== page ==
It's been a long time since I posted. I am a different person now than I was when I blogged regularly, and I am almost unrecognizable from the person I was 3 years ago when I started this blog. Back then, my husband was deployed and I needed an outlet. Blogging fulfilled that, and I absolutely love the community I've found in it.
But then, my lifestyle changed and I spent WAY less time on the computer. When M left for Iraq, I was unhappy. It had only been a short time since the death of my Mom and I handled it horribly. I got depressed, my anxiety spiraled out of control and I developed agoraphobia. I didn't have a great support system then, as I don't have much family, so it was up to me to change something. And I did. And I'm very proud of that, and who I am now.
I started out walking with my dogs. I have a bunch of them, so that kept me busy. Then I started hiking every day. It proved to be the thing that keeps me sane. After 2 years of hiking, 60 lbs lost and a complete mental reboot, I began to run.
The first race I ever ran was The Color Run just outside of Cleveland, Ohio. I ran it with some of my favorite people on this planet and I had a blast doing it. That's me #5249 and my best friend # 5250. (He has also lost an unreal amount of weight, 100 lbs!) we trained together, we ran together, and we celebrated life together afterward.
This is us 2 months later, right after we finished the Warrior Dash. We trained for it for months, and it was a bit of a science experiment to see how awesome we could become!
These are my favorites. 2 friends, (me) and my wonderful husband.
All of us have been through so much hardship, so many losses, and so much sadness. But we do what we can, no matter what it takes to look on the bright side of things, and that has changed my life too. After 2 years of running, it's a huge part of who I am and in a way, it defines me. To be a good runner, you have to commit, you have to be dedicated and it becomes a lifestyle. The point of my "comeback post" is to show how running and the community involved in it is such a miraculously positive thing.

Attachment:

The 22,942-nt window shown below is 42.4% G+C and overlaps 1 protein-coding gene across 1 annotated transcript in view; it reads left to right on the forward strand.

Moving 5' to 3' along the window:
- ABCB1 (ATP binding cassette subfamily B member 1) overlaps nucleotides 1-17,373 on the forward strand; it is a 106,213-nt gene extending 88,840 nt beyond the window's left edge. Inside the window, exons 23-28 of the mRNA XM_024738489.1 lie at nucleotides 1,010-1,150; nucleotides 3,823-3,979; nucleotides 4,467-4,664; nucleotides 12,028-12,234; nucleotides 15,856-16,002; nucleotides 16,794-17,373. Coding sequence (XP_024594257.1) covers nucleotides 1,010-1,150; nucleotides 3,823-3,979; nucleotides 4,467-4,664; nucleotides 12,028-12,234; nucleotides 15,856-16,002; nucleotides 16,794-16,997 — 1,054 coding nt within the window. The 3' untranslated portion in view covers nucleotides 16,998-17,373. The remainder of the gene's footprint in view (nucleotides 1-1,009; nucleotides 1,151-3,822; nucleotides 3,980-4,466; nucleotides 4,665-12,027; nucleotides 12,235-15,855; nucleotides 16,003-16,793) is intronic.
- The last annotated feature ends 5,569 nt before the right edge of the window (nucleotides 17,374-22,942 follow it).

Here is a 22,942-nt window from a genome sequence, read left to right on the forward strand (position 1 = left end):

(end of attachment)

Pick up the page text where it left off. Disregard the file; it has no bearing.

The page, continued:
You can easily scroll back through my archives and see how I looked before. I was miserable and had no confidence and nothing to contribute to the world. I was in a fog and couldn't have been any more lost.
Running saved me. When I heard the news of the attack at the Boston Marathon yesterday, it broke my heart. This is MY community. This is my sport. Running Boston is a dream, and you have to be elite to even qualify. People dedicate their lives to training for it for years. When I heard of the shrapnel and how it was low to the ground... some of those runners, who define themselves as runners, will never run again. And that to me is as large a loss as I can imagine.
Every race that I have ever seen has an entry fee, of which, a sizable chunk goes to charity. That's one of the reasons I run, to give back in a real, and healthy way. My heart is broken for Boston and our running community. But as I have learned to do, I remain optimistic. The bad in the world will never defeat the good.